IITA promotes natural solutions during International Day of Biodiversity
On 22 May, CGIAR-IITA joined the global community to mark the International Day for Biological Diversity (IDB), an annual observance to increase understanding and awareness of biodiversity issues. In line with this year’s theme, “Our solutions are in Nature”, the Institute hosted a semi-virtual event to highlight the importance of biodiversity and plants to human health and nutrition.
The event took place at the IITA Forest Center’s Ethnobotanical Garden in Ibadan, Nigeria, and included a short interactive session with featured speakers, a question and answer session, and a tour of the medicinal plant garden, showcasing some of the natural solutions to health problems found in our ecosystems. A small number of people were present at the venue, with most participants joining via online media platforms, such as Facebook Live, due to the restrictions imposed by the current COVID-19 pandemic.
Despite technological advances, human society is dependent on a healthy and vibrant ecosystem for health, food, water, medicine, fuel, clothes, shelter, and energy, among other areas. The IITA Forest Center manages and utilizes forest resources for conservation, research, education, and livelihoods in the Ibadan headquarters. The ethnobotanical garden is part of the center’s conservation efforts to create awareness and teach the younger generation about the importance of conserving forests and protecting nature.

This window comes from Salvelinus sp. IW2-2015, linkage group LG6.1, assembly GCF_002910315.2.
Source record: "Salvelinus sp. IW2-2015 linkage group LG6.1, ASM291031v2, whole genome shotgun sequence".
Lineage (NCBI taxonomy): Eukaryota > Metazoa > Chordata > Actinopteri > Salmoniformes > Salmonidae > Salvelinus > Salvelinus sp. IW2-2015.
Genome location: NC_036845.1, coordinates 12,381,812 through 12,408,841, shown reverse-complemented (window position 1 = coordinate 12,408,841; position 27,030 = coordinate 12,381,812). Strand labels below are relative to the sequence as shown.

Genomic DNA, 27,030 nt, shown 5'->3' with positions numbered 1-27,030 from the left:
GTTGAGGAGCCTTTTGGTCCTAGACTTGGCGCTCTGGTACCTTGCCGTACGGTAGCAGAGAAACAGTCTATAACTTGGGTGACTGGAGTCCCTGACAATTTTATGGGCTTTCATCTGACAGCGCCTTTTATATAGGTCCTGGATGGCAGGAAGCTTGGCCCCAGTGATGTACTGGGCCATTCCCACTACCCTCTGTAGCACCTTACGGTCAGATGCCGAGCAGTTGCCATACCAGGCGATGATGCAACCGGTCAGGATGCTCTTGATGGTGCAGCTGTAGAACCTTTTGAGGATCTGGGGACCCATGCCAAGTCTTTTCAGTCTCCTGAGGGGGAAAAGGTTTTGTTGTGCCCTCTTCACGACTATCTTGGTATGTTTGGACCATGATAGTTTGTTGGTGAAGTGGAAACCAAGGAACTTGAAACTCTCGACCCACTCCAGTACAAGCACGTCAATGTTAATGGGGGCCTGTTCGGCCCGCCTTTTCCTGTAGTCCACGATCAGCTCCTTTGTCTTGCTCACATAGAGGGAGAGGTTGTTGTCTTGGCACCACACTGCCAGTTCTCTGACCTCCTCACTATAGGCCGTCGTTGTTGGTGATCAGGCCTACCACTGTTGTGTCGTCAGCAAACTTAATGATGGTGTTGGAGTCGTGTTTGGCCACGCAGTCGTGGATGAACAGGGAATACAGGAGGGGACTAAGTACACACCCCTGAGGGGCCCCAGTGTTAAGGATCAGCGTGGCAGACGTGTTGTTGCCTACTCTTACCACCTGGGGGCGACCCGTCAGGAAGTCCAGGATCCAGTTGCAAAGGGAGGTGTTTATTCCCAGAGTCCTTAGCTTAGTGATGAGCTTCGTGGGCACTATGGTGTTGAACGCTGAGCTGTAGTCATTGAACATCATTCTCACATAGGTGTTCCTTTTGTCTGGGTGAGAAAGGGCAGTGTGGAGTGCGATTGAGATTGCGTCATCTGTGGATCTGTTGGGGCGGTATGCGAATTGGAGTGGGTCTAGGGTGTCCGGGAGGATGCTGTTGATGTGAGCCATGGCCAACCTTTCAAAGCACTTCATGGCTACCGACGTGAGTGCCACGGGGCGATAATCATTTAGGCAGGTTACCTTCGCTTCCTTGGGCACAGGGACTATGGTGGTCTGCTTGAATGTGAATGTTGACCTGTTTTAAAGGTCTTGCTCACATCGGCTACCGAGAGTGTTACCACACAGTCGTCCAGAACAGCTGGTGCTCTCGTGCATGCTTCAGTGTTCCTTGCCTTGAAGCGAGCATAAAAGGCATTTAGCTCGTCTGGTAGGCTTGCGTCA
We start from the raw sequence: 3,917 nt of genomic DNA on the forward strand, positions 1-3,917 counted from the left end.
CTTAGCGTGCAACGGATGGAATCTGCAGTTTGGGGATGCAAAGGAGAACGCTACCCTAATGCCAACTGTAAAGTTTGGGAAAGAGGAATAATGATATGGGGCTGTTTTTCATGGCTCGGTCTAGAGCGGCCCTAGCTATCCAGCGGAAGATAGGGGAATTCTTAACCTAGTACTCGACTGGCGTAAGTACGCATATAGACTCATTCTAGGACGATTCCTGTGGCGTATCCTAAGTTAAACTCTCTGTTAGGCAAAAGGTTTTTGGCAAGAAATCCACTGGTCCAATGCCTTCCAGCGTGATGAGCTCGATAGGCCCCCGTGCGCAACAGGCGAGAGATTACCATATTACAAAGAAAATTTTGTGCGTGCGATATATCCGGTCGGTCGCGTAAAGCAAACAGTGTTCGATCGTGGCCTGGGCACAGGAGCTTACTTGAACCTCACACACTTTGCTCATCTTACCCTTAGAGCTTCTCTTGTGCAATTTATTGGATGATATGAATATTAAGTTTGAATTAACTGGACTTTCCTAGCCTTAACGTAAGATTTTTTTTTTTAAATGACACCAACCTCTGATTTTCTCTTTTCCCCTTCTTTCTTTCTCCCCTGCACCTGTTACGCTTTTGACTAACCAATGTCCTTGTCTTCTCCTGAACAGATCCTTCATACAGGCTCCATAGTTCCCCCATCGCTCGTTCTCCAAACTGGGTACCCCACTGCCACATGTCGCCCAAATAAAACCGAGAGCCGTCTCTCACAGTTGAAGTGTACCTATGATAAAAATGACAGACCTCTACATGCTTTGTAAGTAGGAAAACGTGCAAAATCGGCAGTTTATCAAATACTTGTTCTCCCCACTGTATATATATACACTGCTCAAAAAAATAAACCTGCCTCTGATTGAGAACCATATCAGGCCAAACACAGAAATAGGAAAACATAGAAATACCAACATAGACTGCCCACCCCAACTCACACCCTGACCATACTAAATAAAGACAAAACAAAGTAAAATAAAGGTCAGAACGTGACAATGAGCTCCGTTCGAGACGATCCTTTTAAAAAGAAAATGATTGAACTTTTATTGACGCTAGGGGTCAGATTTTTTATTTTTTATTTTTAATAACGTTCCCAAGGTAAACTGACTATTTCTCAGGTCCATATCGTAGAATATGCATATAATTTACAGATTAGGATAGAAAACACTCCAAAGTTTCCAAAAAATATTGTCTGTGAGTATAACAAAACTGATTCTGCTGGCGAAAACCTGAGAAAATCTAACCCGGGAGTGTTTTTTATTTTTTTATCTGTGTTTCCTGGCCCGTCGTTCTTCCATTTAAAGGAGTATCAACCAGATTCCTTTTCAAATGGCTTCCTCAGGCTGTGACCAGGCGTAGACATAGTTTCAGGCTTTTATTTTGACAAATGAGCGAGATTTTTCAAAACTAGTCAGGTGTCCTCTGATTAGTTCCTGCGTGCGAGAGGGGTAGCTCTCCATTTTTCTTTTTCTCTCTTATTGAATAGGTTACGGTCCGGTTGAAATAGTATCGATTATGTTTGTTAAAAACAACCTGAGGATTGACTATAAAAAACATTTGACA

The Director of Technical Programs at the Nigerian Conservation Foundation (NCF), Dr Joseph Onoja, and IITA Deputy Director General Corporate Services, Ms Hilde Koper-Limbourg, both delivered their remarks through online video streams. In her talk, Koper-Limbourg said that biodiversity is vital to human existence, and it is necessary to commemorate this event every year to create awareness and help conserve IITA’s natural treasures. Forest Center Project Officer Wale Awoyemi said that the IITA Forest Reserve is not big but is the best protected and only urban forest in the region, and is thus invaluable.
Onoja underlined the continuing collaboration between IITA and NCF, and how conservation and conservation education work being undertaken by IITA is important in ensuring that future generations will benefit from IITA’s work.
In his remarks, IITA Deputy Director General, Partnerships for Delivery, Kenton Dashiell said, “It is important that the next generation is taught the significance of biodiversity and forest conservation to create the needed mindset that will ensure that this legacy will be in good hands in the future.”
The Head of the IITA Genetic Resources Center, Dr Michael Abberton, also talked about the importance of maintaining agrobiodiversity and explained the crucial work that genebanks, which conserve seeds and planting materials of important African food crops, are doing to maintain food security in the world.
The IITA Forest Center presently has on record over 450 plant species, 272 birds, 236 butterflies, 48 mammals, and 28 reptiles and amphibians. This year’s event focused on traditional medicinal plants and its many benefits.
Speaking during the tour of the garden, Olukunle Olasupo of the Forest Center said, “There are so many important indigenous medicinal plants in Nigeria that research can take advantage of to produce supplements for healthy living and the ethnobotanical garden has so many of them.”
One of the plants he spoke about, the Thaumatococcus daniellii, is known locally for wrapping local delicacies such as moin moin and ofada rice, yet many people are unaware of its fruit that serves as a natural sweetener.
The IITA Ethnobotanical Garden is partnering with schools across Nigeria through extracurricular clubs for young people to raise awareness and teach students about the forest and biodiversity conservation, and the need to teach others as well, explained Ademola Ajayi of the Forest Center.